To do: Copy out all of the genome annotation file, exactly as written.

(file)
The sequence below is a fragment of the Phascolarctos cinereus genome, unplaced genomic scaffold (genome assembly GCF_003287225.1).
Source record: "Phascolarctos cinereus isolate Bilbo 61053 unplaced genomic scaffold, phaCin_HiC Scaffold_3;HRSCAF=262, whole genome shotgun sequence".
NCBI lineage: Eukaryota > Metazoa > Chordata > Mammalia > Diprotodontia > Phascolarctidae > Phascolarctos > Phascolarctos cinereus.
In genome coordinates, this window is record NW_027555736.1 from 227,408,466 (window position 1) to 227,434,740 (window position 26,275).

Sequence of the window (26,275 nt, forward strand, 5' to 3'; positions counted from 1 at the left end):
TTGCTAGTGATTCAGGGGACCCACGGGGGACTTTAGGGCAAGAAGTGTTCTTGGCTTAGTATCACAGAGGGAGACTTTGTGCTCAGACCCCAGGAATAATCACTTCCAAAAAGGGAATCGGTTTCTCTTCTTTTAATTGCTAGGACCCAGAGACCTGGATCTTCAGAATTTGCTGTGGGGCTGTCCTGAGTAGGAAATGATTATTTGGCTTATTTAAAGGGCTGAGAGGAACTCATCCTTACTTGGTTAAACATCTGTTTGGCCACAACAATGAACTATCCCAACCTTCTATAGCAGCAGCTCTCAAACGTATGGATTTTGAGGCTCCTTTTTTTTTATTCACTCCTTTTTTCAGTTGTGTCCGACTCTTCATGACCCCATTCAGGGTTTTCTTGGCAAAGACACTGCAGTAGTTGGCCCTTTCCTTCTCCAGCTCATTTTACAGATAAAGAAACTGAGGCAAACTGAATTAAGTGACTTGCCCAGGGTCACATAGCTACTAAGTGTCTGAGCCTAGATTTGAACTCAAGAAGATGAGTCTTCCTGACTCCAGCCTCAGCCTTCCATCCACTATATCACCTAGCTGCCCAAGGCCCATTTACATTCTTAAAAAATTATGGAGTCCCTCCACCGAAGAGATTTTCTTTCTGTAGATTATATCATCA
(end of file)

The sequence below is a fragment of the Phascolarctos cinereus genome, unplaced genomic scaffold (genome assembly GCF_003287225.1).
Source record: "Phascolarctos cinereus isolate Bilbo 61053 unplaced genomic scaffold, phaCin_HiC Scaffold_3;HRSCAF=262, whole genome shotgun sequence".
NCBI lineage: Eukaryota > Metazoa > Chordata > Mammalia > Diprotodontia > Phascolarctidae > Phascolarctos > Phascolarctos cinereus.
In genome coordinates, this window is record NW_027555736.1 from 227,408,466 (window position 1) to 227,434,740 (window position 26,275).

Sequence of the window (26,275 nt, forward strand, 5' to 3'; positions counted from 1 at the left end):
TTGCTAGTGATTCAGGGGACCCACGGGGGACTTTAGGGCAAGAAGTGTTCTTGGCTTAGTATCACAGAGGGAGACTTTGTGCTCAGACCCCAGGAATAATCACTTCCAAAAAGGGAATCGGTTTCTCTTCTTTTAATTGCTAGGACCCAGAGACCTGGATCTTCAGAATTTGCTGTGGGGCTGTCCTGAGTAGGAAATGATTATTTGGCTTATTTAAAGGGCTGAGAGGAACTCATCCTTACTTGGTTAAACATCTGTTTGGCCACAACAATGAACTATCCCAACCTTCTATAGCAGCAGCTCTCAAACGTATGGATTTTGAGGCTCCTTTTTTTTTATTCACTCCTTTTTTCAGTTGTGTCCGACTCTTCATGACCCCATTCAGGGTTTTCTTGGCAAAGACACTGCAGTAGTTGGCCCTTTCCTTCTCCAGCTCATTTTACAGATAAAGAAACTGAGGCAAACTGAATTAAGTGACTTGCCCAGGGTCACATAGCTACTAAGTGTCTGAGCCTAGATTTGAACTCAAGAAGATGAGTCTTCCTGACTCCAGCCTCAGCCTTCCATCCACTATATCACCTAGCTGCCCAAGGCCCATTTACATTCTTAAAAAATTATGGAGTCCCTCCACCGAAGAGATTTTCTTTCTGTAGATTATATCATCA